For former lawmaker, life began in New York

[cleeng_content id="989821898" description="Read it now!" price="0.49" t="article"]Ken Hechler, West Virginia’s former Congressman from Huntington and Secretary of State from 1985 to 2001, now resides in Hampshire County. He recently agreed to write a regular column for the Spirit.

SLANESVILLE – I was born Sept. 20, 1914, but I feel more like 29 than I do almost 99. It’s just that I can’t play tennis like I use to or walk as fast.

Ken Hechler, a West Virginia Congressman from 1959 to 1977 and later West Virginia’s Secretary of State, was born in New York in 1914. He is the youngest of three sons.

Ken Hechler, a West Virginia Congressman from 1959 to 1977 and later West Virginia’s Secretary of State, was born in New York in 1914. He is the youngest of three sons.

Let me give you a little background on my family. I was born in the Long Island, N.Y., town of Roslyn which is located about 35 miles east of New York City.

Both my father and mother, Charles H. and Catherine Hauhart Hechler, were born in Missouri. My mother graduated from Central Wesleyan College and taught in the St. Louis County schools.

My father graduated from the University of Missouri majoring in animal husbandry. His academic record was so outstanding that he was asked to teach at the university after his graduation.

He was also made the director of the experimental farm, developing both vegetables and animals and earning a national reputation in these fields.

Meanwhile, an entrepreneur named John Mackay struck it rich in the silver mines of South Dakota, enriching him by $300 million before there were any federal or state taxes.

John Mackay made a wealthy wedding present to his son, Clarence – a 642-acre farm estate which included the highest point on Long Island called Harbor Hill. Clarence Mackay built a costly mansion atop Harbor Hill, designed after the famous Biltmore castle at Asheville, N.C.

Clarence Mackay needed a superintendent to manage the estate, and after a nationwide search, asked my father to come east for the job, at a salary several times as large as he was getting at the University of Missouri. He was also given a rent-free, 15-room house, plus horse and carriage and later an automobile.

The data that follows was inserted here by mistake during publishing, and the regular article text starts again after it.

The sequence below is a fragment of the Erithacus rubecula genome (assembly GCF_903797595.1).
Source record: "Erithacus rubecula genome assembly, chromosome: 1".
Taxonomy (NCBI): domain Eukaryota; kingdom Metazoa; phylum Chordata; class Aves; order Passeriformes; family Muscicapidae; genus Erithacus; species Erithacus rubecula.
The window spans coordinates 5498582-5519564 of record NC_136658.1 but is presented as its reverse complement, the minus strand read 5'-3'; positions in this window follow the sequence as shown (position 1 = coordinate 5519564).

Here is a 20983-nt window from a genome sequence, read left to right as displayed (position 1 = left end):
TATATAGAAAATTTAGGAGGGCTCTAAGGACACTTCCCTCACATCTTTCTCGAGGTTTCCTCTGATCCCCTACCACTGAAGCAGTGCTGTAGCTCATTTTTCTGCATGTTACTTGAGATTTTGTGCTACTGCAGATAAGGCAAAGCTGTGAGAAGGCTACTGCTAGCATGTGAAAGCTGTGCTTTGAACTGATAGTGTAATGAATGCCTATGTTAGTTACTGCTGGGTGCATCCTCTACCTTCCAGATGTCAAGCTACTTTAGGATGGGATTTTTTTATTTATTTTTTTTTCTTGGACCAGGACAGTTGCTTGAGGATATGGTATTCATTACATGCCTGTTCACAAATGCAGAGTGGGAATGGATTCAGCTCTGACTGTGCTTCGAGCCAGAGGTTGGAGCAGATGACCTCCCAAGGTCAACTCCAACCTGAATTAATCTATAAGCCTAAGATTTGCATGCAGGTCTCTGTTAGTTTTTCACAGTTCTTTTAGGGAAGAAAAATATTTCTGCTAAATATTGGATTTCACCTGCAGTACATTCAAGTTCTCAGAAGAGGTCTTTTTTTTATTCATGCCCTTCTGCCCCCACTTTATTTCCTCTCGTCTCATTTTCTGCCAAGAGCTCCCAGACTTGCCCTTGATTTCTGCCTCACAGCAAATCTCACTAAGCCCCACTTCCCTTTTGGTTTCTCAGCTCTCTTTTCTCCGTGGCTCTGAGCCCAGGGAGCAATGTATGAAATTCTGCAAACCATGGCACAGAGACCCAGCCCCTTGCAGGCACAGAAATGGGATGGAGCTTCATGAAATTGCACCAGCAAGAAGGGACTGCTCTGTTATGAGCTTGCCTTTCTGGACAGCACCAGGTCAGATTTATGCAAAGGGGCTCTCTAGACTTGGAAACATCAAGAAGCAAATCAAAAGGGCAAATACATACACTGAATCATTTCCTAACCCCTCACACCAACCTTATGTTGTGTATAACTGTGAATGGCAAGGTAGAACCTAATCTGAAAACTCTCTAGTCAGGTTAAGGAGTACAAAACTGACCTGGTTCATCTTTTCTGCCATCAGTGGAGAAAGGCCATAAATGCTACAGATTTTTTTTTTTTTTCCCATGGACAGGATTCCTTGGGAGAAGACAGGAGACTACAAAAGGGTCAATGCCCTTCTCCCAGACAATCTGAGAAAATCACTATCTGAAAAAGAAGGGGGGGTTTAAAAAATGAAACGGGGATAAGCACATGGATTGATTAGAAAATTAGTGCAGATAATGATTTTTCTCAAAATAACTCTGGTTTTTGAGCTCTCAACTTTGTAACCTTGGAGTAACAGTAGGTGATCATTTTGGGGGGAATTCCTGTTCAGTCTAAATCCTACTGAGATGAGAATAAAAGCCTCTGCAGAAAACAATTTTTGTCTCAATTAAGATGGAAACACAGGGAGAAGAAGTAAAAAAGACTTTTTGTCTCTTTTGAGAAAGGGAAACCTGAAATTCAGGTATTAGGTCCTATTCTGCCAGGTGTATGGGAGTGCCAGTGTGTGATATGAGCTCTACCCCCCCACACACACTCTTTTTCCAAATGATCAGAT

This 1960 photo hangs on the wall of Jim’s Steak and Spaghetti in Huntington. Taken by Maurice Kaplan of The Herald-Dispatch, it shows then-presidential candidate John F. Kennedy sitting across from Hechler. Hechler’s amazing career also included working as a White House aid to Harry Truman and marching with Martin Luther King Jr. in Selma, Ala., in 1965. He also served in World War II and, after the war, he interviewed U.S. and German soldiers to publish “The Bridge at Remagen,” which was made into a 1969 film starring George Segal.

This 1960 photo hangs on the wall of Jim’s Steak and Spaghetti
in Huntington. Taken by Maurice Kaplan of The Herald-Dispatch,
it shows then-presidential candidate John F. Kennedy sitting across from Hechler. Hechler’s amazing career also included working as a White House aid to Harry Truman and marching with Martin Luther King Jr. in
Selma, Ala., in 1965. He also served in World War II and, after the war, he interviewed U.S. and German soldiers to publish “The Bridge at Remagen,” which was made into a 1969 film starring George Segal.

My parents raised three sons: George, born in 1910, Charles Jr., born in 1912, and me, born in 1914.

I’m honored to write a column for the Spirit of Jefferson. Please let me know if I can answer any questions as the weeks go by. My email address is kenhechler@gmail.com.[/cleeng_content]

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